5 Keys to having success on LinkedIn

Are you leaving your professional branding up to luck?
Five Secrets to your Success on LinkedIn
By M. Scott Meester


2013 has brought several milestones for the largest professional network on the planet. First they celebrated their 10th birthday and second their 200 millionth member. Along with those milestones they have implemented a new search algorithm that has caused havoc for a multitude of users.

The amount and type of data stored by LinkedIn is mind-blowing and there are infinite ways to slice and dice it. Put yourself in the shoes of potential customers, clients or future employers and search for yourself without using your name. How do YOU look? Can they even FIND you or your business?

As with most users of LinkedIn you probably didn’t find yourself on the 1st, 2nd or even in the top ten search result pages, right? You’ve built your LinkedIn profile, updated your work experience and you’re all set to launch your job search or grow your business. So why in the world are you not showing up in the searches? How do you make sure that people and opportunities can actually find you?

It all comes down to knowing more about the L.I.S.A (LinkedIn Search Algorithm) and L.I.P.R. (LinkedIn Profile Rank) and then optimizing your profile in-order to take advantage of the little quarks that define LISA LIPR.

When people search LinkedIn, the results are sorted by relevance and displayed using the following criteria:

• 1st level connections with profiles that are complete and have the most in-common
• 1st level connections with incomplete profiles and have the least in-common
• 2nd level connections
• 3rd level connections
• Shared group members (outside of your network)
• Everyone else (those outside your network)

So what does this mean to you and I? Because this is the default search algorithm for the vast majority of people it’s extra important to:

1. Be a 1st degree connection to as many people as possible. You can connect to as many as 30,000 professionals and can send up to 3,000 invitations, why not maximize your exposure?

2. Have a profile that’s 100% complete including a profile picture, professional headline, your last two jobs and at least FIVE recommendations, etc. LinkedIn will walk you through the process and let you know once your profile is 100% complete. Anything less than 100% completeness is not only hurting you from a LIPR perspective, it’s also less-than-impressive to anyone who happens to read your profile.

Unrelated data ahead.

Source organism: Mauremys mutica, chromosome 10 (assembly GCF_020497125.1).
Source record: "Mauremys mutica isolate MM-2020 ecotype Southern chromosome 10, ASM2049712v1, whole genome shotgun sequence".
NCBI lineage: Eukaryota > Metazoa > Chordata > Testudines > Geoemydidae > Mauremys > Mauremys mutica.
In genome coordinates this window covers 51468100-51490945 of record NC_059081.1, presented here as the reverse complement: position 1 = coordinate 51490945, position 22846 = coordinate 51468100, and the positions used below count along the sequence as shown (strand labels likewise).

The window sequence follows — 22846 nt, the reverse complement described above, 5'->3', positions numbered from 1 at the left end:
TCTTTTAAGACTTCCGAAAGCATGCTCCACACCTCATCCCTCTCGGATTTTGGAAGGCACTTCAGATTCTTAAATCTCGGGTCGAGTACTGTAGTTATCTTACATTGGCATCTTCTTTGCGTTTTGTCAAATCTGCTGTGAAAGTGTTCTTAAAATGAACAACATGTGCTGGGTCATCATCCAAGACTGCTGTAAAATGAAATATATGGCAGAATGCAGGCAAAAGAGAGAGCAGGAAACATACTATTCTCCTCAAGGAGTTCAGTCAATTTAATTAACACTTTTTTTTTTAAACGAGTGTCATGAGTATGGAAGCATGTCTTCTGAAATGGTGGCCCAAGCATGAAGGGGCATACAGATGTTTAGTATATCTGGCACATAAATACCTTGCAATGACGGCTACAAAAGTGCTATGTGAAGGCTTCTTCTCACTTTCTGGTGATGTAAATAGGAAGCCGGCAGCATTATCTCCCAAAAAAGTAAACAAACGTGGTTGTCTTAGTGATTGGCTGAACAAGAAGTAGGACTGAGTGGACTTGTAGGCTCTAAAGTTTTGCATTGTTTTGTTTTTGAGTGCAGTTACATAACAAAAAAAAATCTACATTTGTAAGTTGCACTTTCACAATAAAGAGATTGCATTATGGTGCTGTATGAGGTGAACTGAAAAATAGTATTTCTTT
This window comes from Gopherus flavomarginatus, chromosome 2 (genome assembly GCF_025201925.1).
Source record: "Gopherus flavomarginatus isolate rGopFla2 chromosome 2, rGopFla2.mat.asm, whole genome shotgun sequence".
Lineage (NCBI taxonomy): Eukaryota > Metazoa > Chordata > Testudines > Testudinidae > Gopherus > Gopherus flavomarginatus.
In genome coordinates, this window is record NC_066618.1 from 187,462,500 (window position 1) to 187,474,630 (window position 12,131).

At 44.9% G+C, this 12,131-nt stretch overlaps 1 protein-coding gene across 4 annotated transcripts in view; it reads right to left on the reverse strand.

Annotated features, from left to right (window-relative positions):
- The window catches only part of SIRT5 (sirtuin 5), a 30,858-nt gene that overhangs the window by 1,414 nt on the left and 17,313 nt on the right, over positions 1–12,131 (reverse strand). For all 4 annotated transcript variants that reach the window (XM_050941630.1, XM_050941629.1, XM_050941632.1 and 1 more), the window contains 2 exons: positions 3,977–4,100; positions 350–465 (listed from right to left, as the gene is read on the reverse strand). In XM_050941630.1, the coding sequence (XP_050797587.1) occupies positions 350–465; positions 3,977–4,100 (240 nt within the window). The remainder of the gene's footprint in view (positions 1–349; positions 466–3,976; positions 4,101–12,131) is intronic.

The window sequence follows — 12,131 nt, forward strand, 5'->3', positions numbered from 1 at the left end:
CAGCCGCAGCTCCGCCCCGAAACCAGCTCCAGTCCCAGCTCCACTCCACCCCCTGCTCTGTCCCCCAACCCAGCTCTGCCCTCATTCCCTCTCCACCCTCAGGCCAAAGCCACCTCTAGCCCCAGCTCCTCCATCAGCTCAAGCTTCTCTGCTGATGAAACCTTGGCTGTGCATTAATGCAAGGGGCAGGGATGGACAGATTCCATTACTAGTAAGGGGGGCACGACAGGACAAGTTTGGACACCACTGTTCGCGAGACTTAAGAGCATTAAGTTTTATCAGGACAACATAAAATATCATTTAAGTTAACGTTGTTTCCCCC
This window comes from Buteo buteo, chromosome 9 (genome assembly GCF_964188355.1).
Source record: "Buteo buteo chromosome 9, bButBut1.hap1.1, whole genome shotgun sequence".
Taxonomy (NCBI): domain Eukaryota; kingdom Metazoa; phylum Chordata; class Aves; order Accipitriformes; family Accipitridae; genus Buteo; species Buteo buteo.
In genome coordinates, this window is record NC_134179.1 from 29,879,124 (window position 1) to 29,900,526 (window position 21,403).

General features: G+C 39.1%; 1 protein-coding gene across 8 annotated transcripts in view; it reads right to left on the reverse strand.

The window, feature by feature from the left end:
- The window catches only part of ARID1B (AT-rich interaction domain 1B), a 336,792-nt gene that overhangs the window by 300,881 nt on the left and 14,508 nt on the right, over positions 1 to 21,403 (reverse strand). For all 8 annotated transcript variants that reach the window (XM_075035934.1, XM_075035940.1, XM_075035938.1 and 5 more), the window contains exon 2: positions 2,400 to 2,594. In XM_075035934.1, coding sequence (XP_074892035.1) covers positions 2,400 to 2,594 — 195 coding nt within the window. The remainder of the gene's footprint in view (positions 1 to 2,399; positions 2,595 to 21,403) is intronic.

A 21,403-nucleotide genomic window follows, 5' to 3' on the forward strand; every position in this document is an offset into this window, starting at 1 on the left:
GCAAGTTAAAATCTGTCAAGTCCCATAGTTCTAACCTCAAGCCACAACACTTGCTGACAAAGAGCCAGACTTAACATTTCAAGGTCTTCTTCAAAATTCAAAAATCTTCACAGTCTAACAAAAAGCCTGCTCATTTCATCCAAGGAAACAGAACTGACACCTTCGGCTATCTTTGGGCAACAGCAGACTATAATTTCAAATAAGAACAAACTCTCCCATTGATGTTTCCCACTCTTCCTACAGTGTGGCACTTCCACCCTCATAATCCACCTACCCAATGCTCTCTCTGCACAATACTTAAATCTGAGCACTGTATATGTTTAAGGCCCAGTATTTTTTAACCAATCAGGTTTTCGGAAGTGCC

3. USE ALL FIELDS AVAILABLE TO YOU.
You can join up to 50 groups, so take advantage of industry, alumni and interest groups to reach more people. You have 120 characters available to you for your headline. Use as many of them as possible to create a descriptive and interesting headline. You have 2000 characters for your summary and 1000 characters for your interests section, use them. LinkedIn allows you to choose up to 50 skills, if you’ve selected anything less, you’re putting yourself at a disadvantage. Make full use of the fields and sections available to you to paint a detailed picture, reinforce your brand and make your profile really work.

4. KEYWORDS IN CERTAIN SECTIONS RANK HIGHER.
A LinkedIn profile has many different sections, but LinkedIn’s Search Algorithm likes some of them better than others. Keywords in your Name, Headline, Company, Job Titles and Skills rank higher in the search results. If these key fields are blank or filled with generic terms, then you fall to the bottom of LIPR pile. Once you have optimized these fields you’ll be amazed at how quickly your LIPR shoots up.

5. DO NOT OVER USE KEYWORDS, SOME SECTIONS DON’T RANK AT ALL.
Sorry, but placing keywords in your contact section does nothing since this section is excluded from LISA. Don’t cut & paste a list of keywords into your summary either, it is not interesting to read nor does it benefit your LIPR that much.

5-A. USING A VARIETY OF KEYWORDS THAT MEAN THE SAME THING WILL HELP.
Think about all of the different ways of saying the same thing and be varied in your language when writing your profile. Maybe you’re a recruiter, think of many different ways of saying the same thing: recruiting, recruitment, sourcing, staffing, talent search, headhunter, etc.. Use these terms in the correct context so that they are meaningful and won’t turn off your audience.

An optimized LinkedIn profile can have far-reaching effects. A recent analysis of 100,000 profiles found that LinkedIn was the network MOST often appearing at the top of Google search results. This means that job offers, clients, business deals, etc. could be pouring in from both LinkedIn as well as external searches from the web. Make sure that your profile is optimized so that opportunities come your way and to be sure that your audience likes what they see when they get there.



😯 M. Scott Meester is President of
eTroop.com and blogger on successwithlinkedin.NET for the Recommendation Exchange group. © 2013 M. Scott Meester

Be Sociable, Share!